Prodigy is crafted from small parcels of grapes harvested from sites that have consistently produced fruit of outstanding depth of fruit flavour, excellent colour and firm tannin structure.
James Halliday rated this wine 96 points saying, " Prodigy marches to the tune of its own drum, and practice has long since made perfect. Despite all the winemaking and time spent in oak, it has retained balance, emerging at the end of the process as elegant, the tannins supple, the wine fresh.” (Australian Wine Companion 2017).
Grape Variety 100% Shiraz
Region 100% Coonawarra
Harvested 20th – 22nd March 2012
Analyses pH 3.39, Acidity 6.1g/L, Alc/vol. 14.5%
Cellaring Potential 10 to 15 years
Oak maturation 25 months in 225L barriques in new and 2 year old French, as well as new American oak.
Andrew Caillard MW reviewed the Prodigy Shiraz style at www.langtons.com.au as follows:
Katnook Estate Prodigy Shiraz, first made in 1997 by senior winemaker Wayne Stehbens, comprises select parcels of the best fruit from the estate’s 26 hectares of mature Shiraz vineyards. The vines, established in the mid-1990s and planted at 1.5 metre intervals in rows two metres apart, are anchored in classic terra rossa soils over limestone and transitional dark clays. Low crop yields are achieved by precise canopy management, hand-pruning, bunch-thinning and shoot-removal. Organic principles are increasingly followed. The wine is small-batch vinified in open fermenters, basket-pressed and then matured in new (up to 100%) French and American oak barriques for 24 - 28 months. Katnook Estate Prodigy Shiraz typically shows intense raspberry and plum aromas, generous, pure-fruit flavours and underlying liquorice spice with finely-grained tannins and plenty of flavour length.
Katnook Odyssey Cabernet Sauvignon 2012. RRP $100.
Odyssey is one of 52 wines listed in the ‘Outstanding’ category of the Langton’s VI, Classification of Australian Wine.
First vintage was in 1991. Accolades include the Frescobaldi Trophy and Best Australian Red at the 2003 International Wine and Spirit Competition for the 1998 vintage.
Rated 95 points by James Halliday, who described it as “Hyper-intense, full-bodied cabernet varietal fruit is beyond the normal Odyssey style, but none the worse (indeed better) for that; blackcurrant and bay leaf, plus notes of tar, race along the palate, barely checking their momentum on the finish and aftertaste. Drink by 2037.” (Australian Wine Companion 2017).
Grape Variety 100% Cabernet Sauvignon
Region 100% Coonawarra
Harvested 8th – 13th April 2012
Analyses pH 3.4, Acidity 6.99g/L, Alc/vol. 14.5%
Cellaring Potential 15 to 18 years
Oak maturation 13 months in 50% French (10% new) and 50% older American oak barriques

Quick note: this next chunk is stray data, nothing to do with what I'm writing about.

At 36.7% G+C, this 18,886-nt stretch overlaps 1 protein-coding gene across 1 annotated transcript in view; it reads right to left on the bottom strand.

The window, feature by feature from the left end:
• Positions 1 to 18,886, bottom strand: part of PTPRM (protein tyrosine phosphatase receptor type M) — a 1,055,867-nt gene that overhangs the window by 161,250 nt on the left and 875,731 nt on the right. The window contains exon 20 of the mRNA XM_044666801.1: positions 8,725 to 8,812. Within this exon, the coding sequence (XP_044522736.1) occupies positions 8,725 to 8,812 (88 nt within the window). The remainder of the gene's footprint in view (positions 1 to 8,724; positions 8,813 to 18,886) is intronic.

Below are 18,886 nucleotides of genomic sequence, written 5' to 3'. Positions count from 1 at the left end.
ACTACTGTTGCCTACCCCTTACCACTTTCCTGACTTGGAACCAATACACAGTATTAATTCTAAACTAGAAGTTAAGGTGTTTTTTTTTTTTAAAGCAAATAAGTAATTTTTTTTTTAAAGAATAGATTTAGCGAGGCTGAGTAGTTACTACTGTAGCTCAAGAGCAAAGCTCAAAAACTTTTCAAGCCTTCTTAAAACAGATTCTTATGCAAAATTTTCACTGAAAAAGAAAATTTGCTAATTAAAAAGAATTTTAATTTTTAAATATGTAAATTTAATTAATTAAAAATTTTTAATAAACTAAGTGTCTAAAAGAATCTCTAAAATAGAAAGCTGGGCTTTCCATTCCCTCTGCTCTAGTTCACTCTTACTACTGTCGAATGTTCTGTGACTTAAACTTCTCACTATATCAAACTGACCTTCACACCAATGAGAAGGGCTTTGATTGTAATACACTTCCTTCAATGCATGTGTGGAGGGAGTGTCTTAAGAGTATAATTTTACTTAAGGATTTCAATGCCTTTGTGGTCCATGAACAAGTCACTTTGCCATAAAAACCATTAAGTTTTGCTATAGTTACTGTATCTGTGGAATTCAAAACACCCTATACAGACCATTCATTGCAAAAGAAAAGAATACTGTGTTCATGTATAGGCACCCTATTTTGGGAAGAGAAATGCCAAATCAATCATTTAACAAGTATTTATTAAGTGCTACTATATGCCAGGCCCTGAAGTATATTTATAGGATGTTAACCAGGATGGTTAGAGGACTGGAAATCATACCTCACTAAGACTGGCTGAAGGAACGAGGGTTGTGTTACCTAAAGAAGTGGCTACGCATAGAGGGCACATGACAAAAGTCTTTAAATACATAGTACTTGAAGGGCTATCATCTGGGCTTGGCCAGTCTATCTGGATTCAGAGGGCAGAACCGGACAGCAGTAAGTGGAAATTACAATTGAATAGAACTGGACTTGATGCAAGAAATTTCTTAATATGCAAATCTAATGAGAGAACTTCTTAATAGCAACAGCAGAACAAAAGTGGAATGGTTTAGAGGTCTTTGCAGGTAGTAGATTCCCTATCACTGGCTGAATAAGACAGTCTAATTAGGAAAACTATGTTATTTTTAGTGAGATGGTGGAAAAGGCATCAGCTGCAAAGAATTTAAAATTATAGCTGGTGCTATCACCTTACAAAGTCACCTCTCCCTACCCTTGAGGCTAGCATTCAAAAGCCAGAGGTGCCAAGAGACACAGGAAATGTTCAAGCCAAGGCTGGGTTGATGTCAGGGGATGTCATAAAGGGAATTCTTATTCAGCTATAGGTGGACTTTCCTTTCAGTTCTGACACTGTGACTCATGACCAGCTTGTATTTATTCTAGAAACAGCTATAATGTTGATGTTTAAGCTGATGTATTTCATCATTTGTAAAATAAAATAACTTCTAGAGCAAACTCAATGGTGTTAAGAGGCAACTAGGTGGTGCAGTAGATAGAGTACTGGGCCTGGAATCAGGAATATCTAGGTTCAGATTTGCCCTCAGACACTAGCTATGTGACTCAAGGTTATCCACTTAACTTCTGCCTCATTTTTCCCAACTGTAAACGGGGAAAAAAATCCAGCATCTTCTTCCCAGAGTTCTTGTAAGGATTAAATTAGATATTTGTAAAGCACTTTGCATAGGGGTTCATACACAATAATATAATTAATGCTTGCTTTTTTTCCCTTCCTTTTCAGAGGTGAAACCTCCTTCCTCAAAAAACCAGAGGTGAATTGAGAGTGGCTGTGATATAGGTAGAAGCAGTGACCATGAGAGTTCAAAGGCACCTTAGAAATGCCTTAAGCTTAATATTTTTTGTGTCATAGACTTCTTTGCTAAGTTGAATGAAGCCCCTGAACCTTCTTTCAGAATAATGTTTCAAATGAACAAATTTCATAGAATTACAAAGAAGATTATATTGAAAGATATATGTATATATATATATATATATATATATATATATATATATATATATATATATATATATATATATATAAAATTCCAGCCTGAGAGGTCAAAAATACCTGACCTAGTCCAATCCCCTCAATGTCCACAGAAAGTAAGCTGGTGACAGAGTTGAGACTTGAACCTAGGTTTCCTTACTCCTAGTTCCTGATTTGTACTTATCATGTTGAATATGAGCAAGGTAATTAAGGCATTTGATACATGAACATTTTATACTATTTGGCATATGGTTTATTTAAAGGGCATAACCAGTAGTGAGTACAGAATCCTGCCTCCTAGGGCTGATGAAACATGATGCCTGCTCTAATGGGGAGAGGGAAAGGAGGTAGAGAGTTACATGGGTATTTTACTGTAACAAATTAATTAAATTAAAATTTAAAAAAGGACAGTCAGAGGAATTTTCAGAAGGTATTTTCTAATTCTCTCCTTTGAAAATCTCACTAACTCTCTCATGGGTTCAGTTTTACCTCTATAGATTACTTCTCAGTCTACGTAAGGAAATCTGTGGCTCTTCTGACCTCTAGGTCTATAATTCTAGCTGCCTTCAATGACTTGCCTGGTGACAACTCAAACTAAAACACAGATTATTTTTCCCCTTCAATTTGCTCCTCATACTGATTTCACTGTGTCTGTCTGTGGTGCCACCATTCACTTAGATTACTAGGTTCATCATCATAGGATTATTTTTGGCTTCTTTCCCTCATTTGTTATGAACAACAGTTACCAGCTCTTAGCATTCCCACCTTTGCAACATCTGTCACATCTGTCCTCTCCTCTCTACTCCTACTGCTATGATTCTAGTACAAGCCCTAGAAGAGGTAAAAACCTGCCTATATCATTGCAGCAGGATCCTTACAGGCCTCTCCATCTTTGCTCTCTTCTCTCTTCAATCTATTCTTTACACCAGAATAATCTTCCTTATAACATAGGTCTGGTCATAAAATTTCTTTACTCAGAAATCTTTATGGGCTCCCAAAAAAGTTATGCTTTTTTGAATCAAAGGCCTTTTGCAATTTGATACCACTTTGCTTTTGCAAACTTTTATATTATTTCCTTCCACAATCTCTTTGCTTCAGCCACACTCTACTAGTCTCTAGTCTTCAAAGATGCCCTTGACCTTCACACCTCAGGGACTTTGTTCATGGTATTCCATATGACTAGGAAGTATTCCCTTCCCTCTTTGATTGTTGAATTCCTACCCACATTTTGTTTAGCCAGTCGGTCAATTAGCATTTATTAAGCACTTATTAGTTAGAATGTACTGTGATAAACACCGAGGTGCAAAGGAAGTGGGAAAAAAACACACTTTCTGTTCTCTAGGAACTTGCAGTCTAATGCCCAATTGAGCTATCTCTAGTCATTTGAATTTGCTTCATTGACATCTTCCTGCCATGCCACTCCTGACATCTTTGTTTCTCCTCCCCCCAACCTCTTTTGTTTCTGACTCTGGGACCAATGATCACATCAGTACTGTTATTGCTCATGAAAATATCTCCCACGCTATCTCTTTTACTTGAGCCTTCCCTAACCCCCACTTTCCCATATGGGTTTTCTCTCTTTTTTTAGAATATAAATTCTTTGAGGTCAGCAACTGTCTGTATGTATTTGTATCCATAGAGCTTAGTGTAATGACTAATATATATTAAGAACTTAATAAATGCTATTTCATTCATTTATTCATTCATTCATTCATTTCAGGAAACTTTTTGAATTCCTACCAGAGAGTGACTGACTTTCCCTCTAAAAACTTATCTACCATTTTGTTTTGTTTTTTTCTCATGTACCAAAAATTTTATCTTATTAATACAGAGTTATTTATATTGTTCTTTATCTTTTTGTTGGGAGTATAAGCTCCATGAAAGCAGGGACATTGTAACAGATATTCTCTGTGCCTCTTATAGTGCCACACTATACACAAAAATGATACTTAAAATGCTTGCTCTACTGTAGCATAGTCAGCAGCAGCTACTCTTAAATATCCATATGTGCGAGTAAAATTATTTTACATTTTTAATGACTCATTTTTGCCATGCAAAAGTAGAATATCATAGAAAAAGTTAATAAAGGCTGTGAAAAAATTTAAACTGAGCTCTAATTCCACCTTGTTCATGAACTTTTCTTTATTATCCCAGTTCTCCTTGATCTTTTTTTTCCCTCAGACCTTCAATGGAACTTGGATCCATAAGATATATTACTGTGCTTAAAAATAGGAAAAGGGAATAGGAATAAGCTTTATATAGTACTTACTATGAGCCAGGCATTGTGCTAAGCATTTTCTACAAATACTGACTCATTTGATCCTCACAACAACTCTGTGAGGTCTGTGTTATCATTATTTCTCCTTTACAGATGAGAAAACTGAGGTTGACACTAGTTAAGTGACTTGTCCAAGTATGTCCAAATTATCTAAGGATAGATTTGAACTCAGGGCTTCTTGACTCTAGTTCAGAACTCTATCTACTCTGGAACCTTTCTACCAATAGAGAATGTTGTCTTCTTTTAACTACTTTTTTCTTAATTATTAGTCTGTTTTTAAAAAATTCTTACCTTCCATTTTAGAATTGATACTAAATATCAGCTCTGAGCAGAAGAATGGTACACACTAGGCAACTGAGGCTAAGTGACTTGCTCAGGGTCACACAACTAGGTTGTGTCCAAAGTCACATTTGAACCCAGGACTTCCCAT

Andrew Caillard MW reviewed the Odyssey style at www.langtons.com.au as follows:
The concentrated and powerful Odyssey is selected from the most outstanding parcels of intense Cabernet fruit from specific vineyard rows planted on rich, clay, terra rossa loams over a thick, hard layer of limestone. After vinification in small-batch fermenters, maturation takes place over 30 to 40 months in a combination of new French and American barriques. Some parcels are ‘double-oaked’ to increase flavour complexity. The maturation regime is intuitive to the character of the vintage. Stehbens describes the overall style as ‘a wine with ripe, rich fruit combined with complex oak and barrel-matured flavours’. This highly-prized Coonawarra wine is a benchmark style with beautifully intense, pure, blackcurrant aromas, mocha oak complexity, superb volume and dense, chocolaty tannins. The Odyssey verges on the ‘essence-of-Coonawarra’ style yet manages to achieve remarkable balance and minerality.”
Katnook Estate Cabernet Sauvignon 2013. RRP $40.
Stehbens describes the 2013 vintage as “One of the earliest starts and finishes on record - slightly warmer than normal, very dry but without the extreme heat experienced in many other parts of Australia. From a grape ripening view point that was ideal. Sauvignon Blanc, Chardonnay and Cabernet Sauvignon were the stars.”
Katnook Estate Cabernet Sauvignon is one of 65 wines listed in the ‘Excellent’ category of the Langton’s VI, Classification of Australian Wine.
Winner of 4 silver medals at leading international wine competitions.
Sarah Ahmed, Decanter Magazine (UK), September 2016 gave this wine 93 points, describing it as ‘Heady with a rich burnish of charry, spicy oak to its cassis and juicier mulberry and blackberry. Long, with ripe but textural gravelly tannins. Drink: 2016-2028.’
Andrew Caillard MW reviewed this wine style at www.langtons.com.au as follows:
‘The wine is matured in new (30-40%) and seasoned French oak for 22 to 24 months. Varietal definition and regional expression are captured through meticulous selection of vineyard components, instinctive use of oak maturation and skilful blending. The wine typically shows intense blackcurrant and mulberry aromas, generous pure-fruit flavours, finely-grained tannins, underlying mocha notes, plenty of flavour length and great aging potential.’
Availability. Selected Dan Murphy’s and Vintage Cellars Australia wide stock Odyssey, Prodigy and Katnook Estate Cabernet Sauvignon.
Distribution. Australian distributors for Katnook wines are:
NSW, VIC, QLD Fesq and Co. Tel. 1300 763 377.
SA Muster Wine Co. Tel. 0430 360 650.
WA Off the Vine. Tel. 08 9418 8210.